“It’s definitely a Heaven’s Gate song. The lyrics are all about planning to exit the Earth and going on a post-apocalyptic voyage — gathering supplies and looking to the sky to wait for this comet or whatever to take you away.”

So says Zig Zags vocalist / guitarist Jed Maheu of “They Came for Us,” the leadoff track from the band’s second and latest album, Running Out of Red. At six and a half minutes, it’s also about twice as long as most Zig Zags songs, which tend to be fast 'n’ dirty in the balls-out thrash-punk tradition. This time, however, Maheu and his bandmates — drummer Dane Arnold and bassist Caleb Miller — decided to get high as fuck and bask in Maheu’s love of Hawkwind. “It’s the only song I’ve ever recorded stoned,” Maheu concedes with a laugh. “I’ve written a lot of songs stoned, but I never record stoned because I don’t wanna fuck it up while we’re paying money for a studio. But it was getting late and we just couldn’t get the tempo down because it’s so slow. So, everyone got stoned, including the engineer. As soon as we were high, we nailed it on the first take.”

Check out the world premiere of the “They Came for Us” video and an interview with Maheu about aliens, band mascots and errant babysitters below.

The Heaven’s Gate mass suicide happened nearly 20 years ago. What drew you back to that event?
I think it’s always stuck with me in some way. There was a lot more of that stuff happening in the '80s and '90s as far as cults because maybe it was a little easier to hide them back then — before shit went south. No one heard about the Branch Davidians until the compound was raided. No one really heard about Heaven’s Gate until they found all the bodies. Then you’d start hearing the whole history of the cult. Whereas now I think it’s harder to hide that stuff because of the Internet. Now if there’s a cult, you hear about it on Facebook.

Does being in a cult appeal to you at all?
It appeals to me more than it used to. [Laughs] With everything else going on, you start to think, “Maybe those guys have the right idea.” I mean, who’s to say?

Like they got out while the getting was good?
Exactly. [Laughs] Maybe they knew something we didn’t know. Maybe they foresaw where we’re all headed right now.

The cult footage is incorporated in your new video the same way you’ll see stuff like that used in many videos — with the emphasis on the strangeness of it all — but then some of it, like the close-ups of the members smiling and talking, reveals the humanity and sadness of the situation. I found myself wondering about what these people were like before they joined Heaven’s Gate and how they ended up in this insane mass suicide scenario.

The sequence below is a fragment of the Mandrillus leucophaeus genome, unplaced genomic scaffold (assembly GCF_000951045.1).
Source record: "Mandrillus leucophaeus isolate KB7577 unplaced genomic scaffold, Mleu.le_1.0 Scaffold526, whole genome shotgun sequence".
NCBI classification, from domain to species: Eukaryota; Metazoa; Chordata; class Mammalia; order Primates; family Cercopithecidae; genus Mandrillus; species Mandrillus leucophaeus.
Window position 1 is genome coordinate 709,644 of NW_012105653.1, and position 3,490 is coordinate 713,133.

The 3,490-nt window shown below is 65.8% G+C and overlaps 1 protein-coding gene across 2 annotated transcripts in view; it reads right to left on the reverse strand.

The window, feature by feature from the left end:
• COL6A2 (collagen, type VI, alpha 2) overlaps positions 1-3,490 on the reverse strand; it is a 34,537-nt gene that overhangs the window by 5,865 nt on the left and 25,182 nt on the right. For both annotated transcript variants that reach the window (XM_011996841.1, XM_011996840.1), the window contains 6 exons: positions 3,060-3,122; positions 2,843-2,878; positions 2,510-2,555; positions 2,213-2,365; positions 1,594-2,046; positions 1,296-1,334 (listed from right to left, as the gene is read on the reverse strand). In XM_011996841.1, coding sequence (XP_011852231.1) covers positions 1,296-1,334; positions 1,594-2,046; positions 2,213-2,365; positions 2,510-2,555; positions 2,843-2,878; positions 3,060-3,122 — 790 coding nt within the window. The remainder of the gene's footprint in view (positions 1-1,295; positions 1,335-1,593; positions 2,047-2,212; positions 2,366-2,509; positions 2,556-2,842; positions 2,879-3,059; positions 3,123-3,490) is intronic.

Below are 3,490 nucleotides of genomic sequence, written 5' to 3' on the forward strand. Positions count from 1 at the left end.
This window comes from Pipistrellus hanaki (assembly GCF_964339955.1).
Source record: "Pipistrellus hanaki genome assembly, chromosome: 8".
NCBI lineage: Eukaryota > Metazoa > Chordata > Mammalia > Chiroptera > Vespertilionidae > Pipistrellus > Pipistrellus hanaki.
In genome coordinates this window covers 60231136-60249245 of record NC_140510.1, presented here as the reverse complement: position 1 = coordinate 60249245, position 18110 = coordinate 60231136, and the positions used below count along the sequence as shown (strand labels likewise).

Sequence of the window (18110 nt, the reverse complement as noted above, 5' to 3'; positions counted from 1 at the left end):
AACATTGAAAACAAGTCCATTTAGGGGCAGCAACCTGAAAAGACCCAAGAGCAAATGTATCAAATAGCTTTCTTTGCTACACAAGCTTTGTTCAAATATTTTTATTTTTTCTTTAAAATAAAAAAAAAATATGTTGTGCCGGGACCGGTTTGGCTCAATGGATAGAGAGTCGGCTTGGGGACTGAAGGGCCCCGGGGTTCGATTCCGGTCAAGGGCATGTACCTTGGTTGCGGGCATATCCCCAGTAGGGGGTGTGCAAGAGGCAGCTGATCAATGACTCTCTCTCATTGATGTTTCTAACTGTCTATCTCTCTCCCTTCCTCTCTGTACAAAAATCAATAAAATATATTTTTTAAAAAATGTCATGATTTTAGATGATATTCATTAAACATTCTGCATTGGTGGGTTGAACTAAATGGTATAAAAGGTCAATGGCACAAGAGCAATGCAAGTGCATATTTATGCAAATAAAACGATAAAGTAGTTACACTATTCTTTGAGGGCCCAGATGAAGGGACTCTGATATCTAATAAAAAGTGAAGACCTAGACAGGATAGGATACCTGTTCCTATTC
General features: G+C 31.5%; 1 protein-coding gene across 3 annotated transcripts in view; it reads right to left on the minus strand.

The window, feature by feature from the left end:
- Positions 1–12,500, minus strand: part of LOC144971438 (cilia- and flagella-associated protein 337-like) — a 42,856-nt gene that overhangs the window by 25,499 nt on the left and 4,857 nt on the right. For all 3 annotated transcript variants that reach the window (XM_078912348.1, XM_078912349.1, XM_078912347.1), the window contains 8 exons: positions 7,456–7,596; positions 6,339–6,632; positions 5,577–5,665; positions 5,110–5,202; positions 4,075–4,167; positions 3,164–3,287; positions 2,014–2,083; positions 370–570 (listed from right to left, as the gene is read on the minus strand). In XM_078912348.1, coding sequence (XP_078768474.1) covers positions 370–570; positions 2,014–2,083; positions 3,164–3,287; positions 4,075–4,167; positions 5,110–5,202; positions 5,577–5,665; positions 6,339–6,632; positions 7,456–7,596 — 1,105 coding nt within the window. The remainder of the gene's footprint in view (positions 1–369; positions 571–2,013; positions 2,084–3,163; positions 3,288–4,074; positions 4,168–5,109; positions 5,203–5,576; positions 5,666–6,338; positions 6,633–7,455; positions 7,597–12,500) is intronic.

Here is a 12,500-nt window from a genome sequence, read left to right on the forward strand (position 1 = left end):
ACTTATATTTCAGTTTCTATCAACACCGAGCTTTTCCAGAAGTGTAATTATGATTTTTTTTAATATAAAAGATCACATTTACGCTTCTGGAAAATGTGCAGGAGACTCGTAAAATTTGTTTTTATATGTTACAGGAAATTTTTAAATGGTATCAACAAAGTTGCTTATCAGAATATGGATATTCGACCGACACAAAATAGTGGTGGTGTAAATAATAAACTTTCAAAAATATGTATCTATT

I totally understand what you’re saying, and that was definitely intended. The whole idea of killing yourself and believing that a comet is gonna come and pick you up afterwards — that part I don’t understand. But these people were not dumb. They were educated people — they all had money and businesses and stuff like that. And they all seemed to have a sense of humor about the whole thing, like, “I know it seems weird, but … ” They’d kind of joke about how weird it was.

I can’t understand how they could have that kind of healthy perspective, but still go through with the suicide.
That’s the million-dollar question as far as what actually happened. It’s inexplicable. When you hear them talk, they seem very rational. How they wanted to accomplish their goals and how it ended seems crazy, but their desire to escape seems kinda natural. There’s wars, there’s famine, there’s global warming — so they wanted to exit the planet. They were trying to find another habitable planet because our planet is dying. That’s a very sci-fi idea. I guess you just have to believe.

Heaven’s Gate was essentially a UFO cult. Do you think aliens exist?
I don’t see any proof of them, but I really want them to exist. I hope they do exist, and I hope in my lifetime there is contact. That would be amazing, but I haven’t seen any proof.

The Zig Zags mascot, Randy, commits a Heaven’s Gate-style suicide in the video. Is that you playing Randy?
Yeah, in the video it’s me. But it’s been a number of different people over the years, depending on the situation. Like if we’re playing a show and we decide that Randy is going to be onstage, then someone else is in the costume. In another video, we’ve got a little kid in the costume.

Randy is like your version of Iron Maiden’s Eddie.
Yeah — or Vic Rattlehead or … what’s the Motörhead guy? Snaggletooth. It’s funny to go through that game because Mötley Crüe had one that no one remembers.

But of all those, Eddie is the only one who comes out onstage like Randy does.
Right, like an actual guy in a monster suit. Ours is a very low-budget version of Eddie. [Laughs] It’s just a guy in jeans and a T-shirt with a mask on.

Why is he named Randy?
Because Randy was my babysitter when I was a kid growing up in this trailer park outside of Portland. He was this 16-year-old long-haired hesher dude that gave me a bunch of Def Leppard tapes when I was a kid. He was friends with all these older scumbag dudes who drove [Chevy] Novas, so when he was babysitting me, he was supposed to be watching me at the house, but instead some dude in a Nova shows up and we go hang out under a bridge and then some chicks show up. And I’m like six years old, running around, watching these dudes smoke weed. [Laughs] It was a very Over the Edge / River’s Edge kinda vibe. I don’t know what happened to Randy, but I’m guessing it didn’t end well for him. I hope it did, though.

Dec. 1 — Dallas, TX @ Three Links w/ The Shrine, Dirty Fences
Dec. 2 — Austin, TX @ Good Vibrations Festival w/ Reigning Sound, Nobunny + more
Dec. 3 — Denver, CO @ Decemburger Festival w/ The Shrine, The Well